Tuesday, October 18, 2022

Four types of futures that should be covered by a Theories of Change

ParEvo.org is a web app that enables the collaborative exploration of alternative futures, online. In the evaluation stage, participants are asked to identify which of the surviving storylines fall into each of these categories:

  • Most desirable
  • Least desirable
  • Most likely
  • Least likely
In one part of the analysis of storylines generated during a ParEvo exercise the storylines are plotted on scatter plot, where the two dimensions are likelihood and desirability, as seen in this example

Most Theories of Change that I have come across, when working as an evaluator, focus on a future that is seen as desirable and likely (as in expected). At best, the undesirable futures will be mentioned in an accompanying section on risks and their management.

A less myopic approach might be useful, one which would orient the users of the Theory of Change to a more adaptive stance towards the future.

One way forward would be to think of a four-part Theory of Change, each of which has different implications. as follows

The top right cell may already be covered by a Theory of Change. In the desirable but unlikely, and undesirable but likely two cells it would be useful to have ordered lists that describe events, what needs to be done before they happen, and what needs to be done after they happen. In the unlikely and undesirable cell plans for monitoring the status of these events need to be spelled out, and updated on an ongoing basis

Thursday, October 13, 2022

We need more doubt and uncertainty!

This week the Swedish Evaluation Society (SVUK)  is holding its annual conference. I took part in a session today on Theories of Change. The first part of my presentation summarised the points I made in a 2018 CEDIL Inception Report titled 'Theories of Change: Technical Challenges with Evaluation Consequences'. Following the presentation I was asked by Gustav Petersson, the discussant, whether we should pay more attention to the process of generating diagrammatic Theories of Change. I could only agree, reflecting that for example it was not uncommon that a representative of a conference working group might summarise a very comprehensive and in-depth discussion in all too brief and succinct terms when reporting back to a plenary. Leaving out, or understating, the uncertainties , ambiguities and disagreements. Similarly the completed version of a diagrammatic Theory of Change is likely to suffer from the same limitations ... being an overly simplified version of a much more complex and nuanced discussions between those involved in its construction that went on beforehand.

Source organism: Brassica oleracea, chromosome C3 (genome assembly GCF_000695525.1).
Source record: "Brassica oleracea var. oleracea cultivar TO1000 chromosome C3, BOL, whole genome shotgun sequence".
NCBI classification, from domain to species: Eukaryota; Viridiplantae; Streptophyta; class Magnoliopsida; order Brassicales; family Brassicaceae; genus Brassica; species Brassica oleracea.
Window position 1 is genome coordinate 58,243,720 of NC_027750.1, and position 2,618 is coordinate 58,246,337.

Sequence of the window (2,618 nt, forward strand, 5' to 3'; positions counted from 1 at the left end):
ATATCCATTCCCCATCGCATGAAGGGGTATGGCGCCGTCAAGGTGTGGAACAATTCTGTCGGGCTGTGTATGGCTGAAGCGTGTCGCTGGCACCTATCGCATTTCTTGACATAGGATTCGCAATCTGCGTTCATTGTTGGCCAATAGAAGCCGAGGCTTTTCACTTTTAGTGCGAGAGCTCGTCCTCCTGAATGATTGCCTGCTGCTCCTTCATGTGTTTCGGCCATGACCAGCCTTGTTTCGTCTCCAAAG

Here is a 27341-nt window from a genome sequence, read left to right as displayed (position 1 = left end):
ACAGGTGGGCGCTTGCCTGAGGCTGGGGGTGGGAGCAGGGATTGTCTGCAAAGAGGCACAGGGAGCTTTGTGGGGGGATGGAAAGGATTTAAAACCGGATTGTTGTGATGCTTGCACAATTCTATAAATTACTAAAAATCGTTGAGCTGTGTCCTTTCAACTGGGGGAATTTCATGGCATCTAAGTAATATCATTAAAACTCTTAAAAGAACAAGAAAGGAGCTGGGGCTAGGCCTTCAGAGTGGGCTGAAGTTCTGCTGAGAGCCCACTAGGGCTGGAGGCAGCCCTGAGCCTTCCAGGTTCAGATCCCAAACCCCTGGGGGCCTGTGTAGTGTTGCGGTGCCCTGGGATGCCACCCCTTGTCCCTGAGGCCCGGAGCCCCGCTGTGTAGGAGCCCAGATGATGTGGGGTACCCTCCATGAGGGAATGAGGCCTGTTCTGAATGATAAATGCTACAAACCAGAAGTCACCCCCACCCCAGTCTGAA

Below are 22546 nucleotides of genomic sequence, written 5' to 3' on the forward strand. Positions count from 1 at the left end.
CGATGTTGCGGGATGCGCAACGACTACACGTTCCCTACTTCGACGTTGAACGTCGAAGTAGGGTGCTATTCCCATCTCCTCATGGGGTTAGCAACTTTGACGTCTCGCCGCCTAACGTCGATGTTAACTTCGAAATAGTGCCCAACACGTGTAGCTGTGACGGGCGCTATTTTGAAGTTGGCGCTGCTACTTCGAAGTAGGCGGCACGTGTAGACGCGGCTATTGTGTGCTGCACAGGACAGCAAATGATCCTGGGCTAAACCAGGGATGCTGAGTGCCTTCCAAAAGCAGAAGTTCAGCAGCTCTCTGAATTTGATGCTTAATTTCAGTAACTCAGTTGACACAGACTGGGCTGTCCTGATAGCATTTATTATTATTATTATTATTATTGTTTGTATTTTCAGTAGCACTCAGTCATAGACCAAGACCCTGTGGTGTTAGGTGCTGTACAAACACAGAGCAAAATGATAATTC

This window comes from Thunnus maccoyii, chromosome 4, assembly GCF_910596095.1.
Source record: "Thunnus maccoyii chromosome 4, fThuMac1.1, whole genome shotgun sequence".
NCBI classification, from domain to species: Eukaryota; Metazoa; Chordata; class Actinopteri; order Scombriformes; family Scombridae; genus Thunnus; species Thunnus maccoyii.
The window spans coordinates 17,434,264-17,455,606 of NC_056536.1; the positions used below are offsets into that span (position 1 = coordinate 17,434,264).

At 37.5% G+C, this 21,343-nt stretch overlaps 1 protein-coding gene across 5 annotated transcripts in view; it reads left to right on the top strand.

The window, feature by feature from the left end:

Later in the day I was reminded of this section in the Hitchhiker's Guide to the Galaxy where Vroomfondel, representing a group of striking philosophers said '"That's right!" and shouted , "we demand rigidly defined areas of doubt and uncertainty!"

I'm inclined to make a similar kind of request of those developing Theories of Change.  And of those subsequently charged with assessing the evaluability of the associated intervention, including its Theory of Change. What I mean is that the description of the Theory of Change should make it clear which various parts of the theory the owner(s) of that theory are more confident in verses less confident. Along with descriptions of the nature of the doubt or uncertainty and its causes e.g. first-hand experience, or supporting evidence (or lack of) from other sources.

Those undertaking an evaluability assessment could go a step further and convert various specific forms of doubt and uncertainty into evaluation questions that could form an important part of the Terms of Reference for an evaluation.  This might go some way to remedying another problem discussed during the session, which is the all too common (in my experience) phenomena of Terms of Reference only making generic references to an intervention's Theory of Change. For example, by asking in broad terms about "what works and in what circumstances". Rather than the testing of various specific parts of that theory, which would arguably be more useful, and better use of limited time and resources.

The bottom line: The articulation of a Theory of Change should conclude with a list of important evaluation questions. Unless there are good reasons to the contrary, those questions should then appear in the Terms of Reference for a subsequent evaluation

PS: Vroomfondel is a philosopher. He appears in chapter 25 of The Hitchhiker's Guide to the Galaxy, along with his collegue Majikthise, as a representative of the Amalgamated Union of Philosophers, Sages, Luminaries and Other Thinking Persons (AUPSLOTP; the BBC TV version inserts 'Professional' before 'Thinking'). The Union is protesting about Deep Thought, the computer which is being asked to determine the Answer to the Ultimate Question of Life, the Universe and Everything. See https://hitchhikers.fandom.com/wiki/Vroomfondel